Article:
Takahagi Tea House in Ibaraki an excellent way to spend afternoon

November 19th, 2011By Category: Culture

Once upon a time the Hozumi Residence was a wealthy farmer’s palatial home, built in the traditional grass-thatched style of the period and surrounded by fields. Fast forward 240 years and it now sits in the middle of the small city of Takahagi, a local cultural asset thanks to the beautifully preserved features of the main house and assorted out-buildings. Often featured in movies and television shows due to its faithful representation of a large family home from the late Edo era, this fall the Hozumi Residence is playing host to a different kind of scene.

For two months only, from Oct 7 to Dec 4, this old folks’ home has been transformed into the Takahagi Tea House as part of an initiative of the Ibaraki Prefectural government. In an effort to revitalize some of the more rural areas of the prefecture, the regional government has been operating seasonal events like the Takahagi Tea House for the last 3 years.

Each year a different part of the prefecture is selected to set the stage for increased tourism with a different theme. Last year the project featured high-class French cuisine and drew large amounts of interest both inside and outside the prefecture, but due to size and resource limitations the number of customers was highly limited. In response to the voices of disappointed visitors who were turned away from lack of space, this year the prefecture decided to operate a dessert café, in order to be able to provide this kind of special experience to far larger numbers of people.

However, this year’s event has taken on even greater meaning due to the large economic losses brought on by the Great Eastern Japan Earthquake of March of this year. From that point onward, the Takahagi Tea House became more than just a way to boost tourism and provide a different way for visitors and residents alike to enjoy a special cultural event. It became a way to support and re-energize the community.

Celebrity patissier Toshi Yoroizuka collaborated with the project by creating original desserts using locally produced ingredients as themes and lending his high-profile name to the credits. But it goes further than just making conceptual use of the location’s resources; as Event Planner Noriko Ishii explains, the main goal became to give a boost to local producers and residents to help them overcome the difficulties they are encountering in the aftermath of the disaster.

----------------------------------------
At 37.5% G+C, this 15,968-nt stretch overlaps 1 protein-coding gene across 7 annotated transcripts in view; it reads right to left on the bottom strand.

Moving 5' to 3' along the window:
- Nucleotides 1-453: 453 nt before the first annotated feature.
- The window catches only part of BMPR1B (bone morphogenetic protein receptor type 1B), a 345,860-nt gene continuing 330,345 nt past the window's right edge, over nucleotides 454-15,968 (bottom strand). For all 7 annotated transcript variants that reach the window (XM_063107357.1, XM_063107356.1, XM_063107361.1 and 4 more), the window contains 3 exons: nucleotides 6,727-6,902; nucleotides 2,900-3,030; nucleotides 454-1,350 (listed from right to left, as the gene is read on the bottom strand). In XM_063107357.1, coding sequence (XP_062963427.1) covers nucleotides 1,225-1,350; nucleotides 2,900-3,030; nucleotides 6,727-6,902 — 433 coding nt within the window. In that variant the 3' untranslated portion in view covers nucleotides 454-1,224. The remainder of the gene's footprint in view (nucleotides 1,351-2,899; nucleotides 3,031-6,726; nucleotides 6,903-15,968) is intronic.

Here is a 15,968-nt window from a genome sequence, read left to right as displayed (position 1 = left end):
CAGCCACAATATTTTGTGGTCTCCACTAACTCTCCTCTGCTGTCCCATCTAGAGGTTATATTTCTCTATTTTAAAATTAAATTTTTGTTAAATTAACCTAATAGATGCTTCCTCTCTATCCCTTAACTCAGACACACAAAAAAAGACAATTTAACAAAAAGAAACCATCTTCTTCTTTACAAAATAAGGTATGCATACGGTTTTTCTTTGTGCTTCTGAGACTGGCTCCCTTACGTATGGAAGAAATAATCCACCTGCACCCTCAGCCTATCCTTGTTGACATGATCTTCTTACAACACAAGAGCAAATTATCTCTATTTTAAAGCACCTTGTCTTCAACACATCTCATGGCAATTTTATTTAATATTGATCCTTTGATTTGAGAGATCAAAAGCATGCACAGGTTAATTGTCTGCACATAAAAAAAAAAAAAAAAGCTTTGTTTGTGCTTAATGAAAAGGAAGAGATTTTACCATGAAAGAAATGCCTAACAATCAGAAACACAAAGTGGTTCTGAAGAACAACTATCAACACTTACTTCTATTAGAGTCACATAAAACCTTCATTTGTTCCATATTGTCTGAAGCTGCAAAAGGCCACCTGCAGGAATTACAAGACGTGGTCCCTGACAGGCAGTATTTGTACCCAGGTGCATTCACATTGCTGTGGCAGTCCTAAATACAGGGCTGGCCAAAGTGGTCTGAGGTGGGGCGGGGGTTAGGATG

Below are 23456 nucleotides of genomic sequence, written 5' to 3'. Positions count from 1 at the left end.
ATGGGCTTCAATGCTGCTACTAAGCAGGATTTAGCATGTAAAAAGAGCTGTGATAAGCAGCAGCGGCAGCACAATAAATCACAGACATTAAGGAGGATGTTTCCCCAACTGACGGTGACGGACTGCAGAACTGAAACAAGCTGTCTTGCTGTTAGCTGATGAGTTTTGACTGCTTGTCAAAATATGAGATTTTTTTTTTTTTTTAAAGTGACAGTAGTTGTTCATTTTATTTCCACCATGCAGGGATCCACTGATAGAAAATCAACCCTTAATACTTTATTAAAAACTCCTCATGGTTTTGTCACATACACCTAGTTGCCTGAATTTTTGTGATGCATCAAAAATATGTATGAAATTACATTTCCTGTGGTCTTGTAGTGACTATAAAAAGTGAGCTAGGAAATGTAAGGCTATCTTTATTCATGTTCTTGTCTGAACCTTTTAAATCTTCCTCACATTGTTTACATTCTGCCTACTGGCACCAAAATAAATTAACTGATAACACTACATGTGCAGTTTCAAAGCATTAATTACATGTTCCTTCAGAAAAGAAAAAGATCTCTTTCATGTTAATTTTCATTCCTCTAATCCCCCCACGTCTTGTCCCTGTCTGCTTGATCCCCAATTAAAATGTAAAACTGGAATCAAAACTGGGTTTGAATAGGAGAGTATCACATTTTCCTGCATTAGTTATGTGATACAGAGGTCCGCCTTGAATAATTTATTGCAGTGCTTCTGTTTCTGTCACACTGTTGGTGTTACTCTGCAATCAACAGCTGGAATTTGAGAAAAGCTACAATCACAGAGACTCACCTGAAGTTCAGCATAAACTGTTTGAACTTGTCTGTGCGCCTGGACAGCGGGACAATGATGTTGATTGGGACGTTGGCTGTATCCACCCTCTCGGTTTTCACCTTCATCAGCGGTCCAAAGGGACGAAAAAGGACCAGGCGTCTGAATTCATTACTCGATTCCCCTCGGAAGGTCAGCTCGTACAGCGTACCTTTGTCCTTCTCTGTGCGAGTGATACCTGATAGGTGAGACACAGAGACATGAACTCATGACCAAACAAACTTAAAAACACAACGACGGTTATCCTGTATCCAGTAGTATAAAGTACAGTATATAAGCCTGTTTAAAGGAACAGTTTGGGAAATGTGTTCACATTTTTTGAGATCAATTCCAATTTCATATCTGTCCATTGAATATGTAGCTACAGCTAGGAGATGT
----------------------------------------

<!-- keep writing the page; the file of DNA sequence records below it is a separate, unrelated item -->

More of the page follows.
“All of the ingredients in the desserts are locally sourced, and all the workers in the tea house are local residents. Through this we hope to provide local businesses and citizens with a means to bridge the gap between their situation after the disaster and their future growth.” By hiring local residents it gives them new skills, a high-profile entry for their resume, and the confidence to move forward from whatever losses they may have suffered.

Ishii is the representative of A.T Consulting, hired by the prefecture to plan and oversee the Takahagi Tea House project, who is in charge of the day-to-day decisions of operation, and hers is not an easy job. Due to the cultural asset designation of the folk house (and, doubtless, its wood and grass-based construction) they were not permitted to have stoves or ovens inside. This meant having the basic elements of each dessert created elsewhere and simply assembled on-site; but this lead to further complications, in that the original kitchen of the Hozumi Residence is extremely narrow and not very accommodating to multiple hands.

“Mr Yoroizuka told us that it would be impossible to handle more than 3 desserts at a time in this location, but we were told it absolutely had to be 4, so we found a way to make it happen,” Ishii confides. In addition, out-sourcing the elements of the desserts was in itself a feat of coordination: in just one dessert there could be four different elements coming from four different producers, and if even one ran out the whole dessert became unavailable.

 In spite of these trials, the café is a booming success, with its advance seating sold out for the duration of the event. There are open seats on a walk-in basis available daily, and there is often a wait. The desserts themselves are exquisite, both in flavor and presentation; ranging from pumpkin pie to Japan’s beloved Mont Blanc, each one features a local ingredient in a novel way. My sweet potato pie with persimmons was every bit as delectable as it appeared, and the view of the Japanese garden outside of the traditional windows was a wonderful accompaniment. The interior of the café is all the original furnishings of the folk home, complete with the old-fashioned style dimmed lighting of the era, and outside the detailed layering of the thatched roof is quite picturesque.

Though only a few weeks remain in the short limited engagement, the Takahagi Tea House is an excellent way to spend an afternoon; after all, there are very few places one can celebrate the past, present, and future of an area all at the same time.

Photos by Elysse Hurtado

Author of this article

Elysse Hurtado

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